After their rude awakening at the ’38 I.S.D.T., the Army vowed to redeem themselves. Dispatch riders were encouraged to enter civilian competitions. They were allowed to use their issue machines, and provided with free fuel and oil. Rist, the Tank Corps Sergeant, took advantage of this ‘sponsorship’ to win the Travers Trophy Trial, an achievement made more noteworthy by the fact that he was still virtually a novice. Later, he teamed up with his fellow corpsmen, Doyle and Wood, to win the team event at the Cotswold Cup Trials. By beating several high-profile manufacturers’ teams, the trio established themselves as the cream of Army riders.
In June, the Army assembled a dozen crack riders under the command of Colonel C.V. Bennett. They were to spend the summer at Aldershot (an English military base) in full-time preparation for the Six Days. Their goal was nothing less than to win the Huhnlein Trophy, which was the award presented to the top military team. Over 11 weeks, the soldiers would train and be tested, then three squads of three riders would be selected to go to Salzburg.
|The rear shocks on these bikes identify them as post-war Goldies, but this gives you a sense of what the bikes (and guys) in this story looked like.|
Bennett leaned on the manufacturers of the Army’s motorcycles (BSA, Norton, and Matchless) for support. Each firm agreed to prepare works machines for the trial, and provide a factory service representative.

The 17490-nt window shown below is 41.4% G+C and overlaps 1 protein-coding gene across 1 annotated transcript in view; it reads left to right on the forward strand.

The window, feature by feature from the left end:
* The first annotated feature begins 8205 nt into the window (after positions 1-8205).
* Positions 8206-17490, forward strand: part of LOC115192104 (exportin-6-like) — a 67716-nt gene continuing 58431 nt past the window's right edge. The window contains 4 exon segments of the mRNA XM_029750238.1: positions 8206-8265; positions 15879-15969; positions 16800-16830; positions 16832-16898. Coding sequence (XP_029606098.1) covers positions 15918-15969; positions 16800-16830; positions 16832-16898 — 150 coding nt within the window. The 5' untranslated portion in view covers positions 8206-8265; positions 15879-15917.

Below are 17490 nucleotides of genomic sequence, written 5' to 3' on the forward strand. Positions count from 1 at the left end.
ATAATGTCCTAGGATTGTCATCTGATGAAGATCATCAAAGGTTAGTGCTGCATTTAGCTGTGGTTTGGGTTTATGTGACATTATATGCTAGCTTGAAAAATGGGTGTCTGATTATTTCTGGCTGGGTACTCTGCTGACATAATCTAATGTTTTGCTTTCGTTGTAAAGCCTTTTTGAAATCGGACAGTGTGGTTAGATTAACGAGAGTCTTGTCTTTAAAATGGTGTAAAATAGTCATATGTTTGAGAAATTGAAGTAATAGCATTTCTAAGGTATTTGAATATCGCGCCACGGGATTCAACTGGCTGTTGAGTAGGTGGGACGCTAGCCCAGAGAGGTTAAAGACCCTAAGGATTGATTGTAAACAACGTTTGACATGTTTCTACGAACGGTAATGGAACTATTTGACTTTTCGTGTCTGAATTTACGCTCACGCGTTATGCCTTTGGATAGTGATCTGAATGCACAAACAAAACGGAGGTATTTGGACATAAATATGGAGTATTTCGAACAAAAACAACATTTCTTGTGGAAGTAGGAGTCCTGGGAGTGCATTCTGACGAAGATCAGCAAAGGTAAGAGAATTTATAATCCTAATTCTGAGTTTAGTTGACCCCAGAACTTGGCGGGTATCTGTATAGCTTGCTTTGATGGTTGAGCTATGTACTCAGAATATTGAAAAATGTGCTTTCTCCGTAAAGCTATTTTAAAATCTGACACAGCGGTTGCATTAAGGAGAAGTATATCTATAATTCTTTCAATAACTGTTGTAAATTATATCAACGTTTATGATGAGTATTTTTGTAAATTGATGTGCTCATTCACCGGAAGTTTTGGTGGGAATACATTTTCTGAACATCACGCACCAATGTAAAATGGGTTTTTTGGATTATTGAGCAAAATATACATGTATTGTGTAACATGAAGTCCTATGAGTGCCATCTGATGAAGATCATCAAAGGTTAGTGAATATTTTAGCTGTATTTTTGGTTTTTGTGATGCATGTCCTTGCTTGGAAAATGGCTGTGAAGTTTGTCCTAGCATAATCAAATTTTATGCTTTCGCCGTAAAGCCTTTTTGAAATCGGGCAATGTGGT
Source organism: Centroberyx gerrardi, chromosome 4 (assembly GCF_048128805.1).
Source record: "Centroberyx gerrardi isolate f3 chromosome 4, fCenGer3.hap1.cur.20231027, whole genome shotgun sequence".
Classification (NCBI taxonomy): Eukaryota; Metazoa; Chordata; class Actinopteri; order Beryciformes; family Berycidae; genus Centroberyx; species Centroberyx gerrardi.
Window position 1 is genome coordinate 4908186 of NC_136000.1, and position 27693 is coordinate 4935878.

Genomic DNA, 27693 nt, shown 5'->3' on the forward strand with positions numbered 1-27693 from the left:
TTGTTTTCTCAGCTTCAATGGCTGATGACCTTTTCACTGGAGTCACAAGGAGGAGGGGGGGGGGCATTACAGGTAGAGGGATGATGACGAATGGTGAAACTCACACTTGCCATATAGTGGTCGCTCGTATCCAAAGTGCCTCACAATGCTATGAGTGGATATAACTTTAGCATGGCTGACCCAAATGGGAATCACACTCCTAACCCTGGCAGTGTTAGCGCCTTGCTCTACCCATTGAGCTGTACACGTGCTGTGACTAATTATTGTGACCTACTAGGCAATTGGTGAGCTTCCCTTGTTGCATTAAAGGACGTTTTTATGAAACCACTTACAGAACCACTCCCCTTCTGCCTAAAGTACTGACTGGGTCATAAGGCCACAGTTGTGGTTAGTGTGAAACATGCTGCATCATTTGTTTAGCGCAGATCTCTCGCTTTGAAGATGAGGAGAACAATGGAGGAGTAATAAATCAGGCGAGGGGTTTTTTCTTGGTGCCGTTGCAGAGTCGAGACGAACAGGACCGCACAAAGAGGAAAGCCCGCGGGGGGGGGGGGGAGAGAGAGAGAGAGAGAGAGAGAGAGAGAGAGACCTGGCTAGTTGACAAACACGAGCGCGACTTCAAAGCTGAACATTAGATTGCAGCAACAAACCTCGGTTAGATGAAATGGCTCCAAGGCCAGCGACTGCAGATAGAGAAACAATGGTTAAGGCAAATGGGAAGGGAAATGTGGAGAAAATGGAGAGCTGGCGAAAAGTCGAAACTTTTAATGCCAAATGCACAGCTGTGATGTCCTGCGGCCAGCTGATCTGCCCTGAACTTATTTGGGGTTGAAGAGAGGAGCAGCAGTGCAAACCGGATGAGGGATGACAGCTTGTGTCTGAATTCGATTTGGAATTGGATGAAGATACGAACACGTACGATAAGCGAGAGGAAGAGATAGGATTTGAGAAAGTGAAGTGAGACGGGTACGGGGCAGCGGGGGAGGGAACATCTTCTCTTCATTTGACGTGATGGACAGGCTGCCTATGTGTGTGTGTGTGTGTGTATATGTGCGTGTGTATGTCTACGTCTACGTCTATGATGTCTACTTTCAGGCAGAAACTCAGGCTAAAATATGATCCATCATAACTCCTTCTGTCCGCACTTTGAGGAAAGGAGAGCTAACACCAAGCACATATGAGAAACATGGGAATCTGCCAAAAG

The team’s daily routine at Aldershot began with calisthenics and swimming, led by Sgt. Rist. Then there was riding practice on sand, grass, and gravel. They were tested on everything from changing tires and cables to assembling carburetors and clutches. Daily ‘trials’ of up to 200 miles often lasted until late in the afternoon. In the evening, each rider returned to his quarters with his machine, where he performed his own maintenance. Bikes were presented for inspection at 8:30 a.m. the next morning, and the cycle began again.
Factory experts gave workshops on set-up and service, and a technician from Dunlop taught them the fastest way to change a tire. In July, the Army lads were invited to the Bagshot Heath scrambles track, where they watched a special committee of the A.-C.U. select elite civilian riders for the British Trophy and Vase teams.
The Army brought in the country’s top scrambles riders as visiting coaches. They booked Brooklands and Donington for high-speed practice. Bennett was taking his job seriously; at the end of the month, the ‘International’ team was inspected by Major-General H.R.S. Massy, no less than the Director of Military Training.
On August 8 Britain’s future leader, Winston Churchill, spoke on American radio. A hush had fallen over Europe, he said, “It is the hush of suspense, and in many lands it is the hush of fear.”
At Aldershot, there was suspense too, as Bennett selected the riders for Salzburg. They were:
Sgt.-Major B. Mackay 347 Matchless
Sgt. O. Davis 347 Matchless
B.Q.M.S. E. Smith 347 Matchless
Lieut. J.F. Riley 490 Norton
Sgt. J.T. Dalby 490 Norton
Cpl. G. M. Berry 490 Norton
Sgt. F.M. Rist 496 BSA
Cpl. A.C. Doyle 496 BSA
Pte. J.L. Wood 496 BSA
The Matchlesses and the Nortons were standard-issue models, which were to see plenty of service in WWII. The Matchless G3 was a 350 c.c. overhead valve single, with a four-speed transmission. It made about 16 horsepower, and weighed 328 pounds. The Norton 16H was slightly less up to date, making just 14 horsepower from 490 c.c. It weighed 388 pounds in standard trim. The Matchless was fitted with a modern, oil-damped telescopic fork, but the Norton still relied on a girder fork, with a friction damper.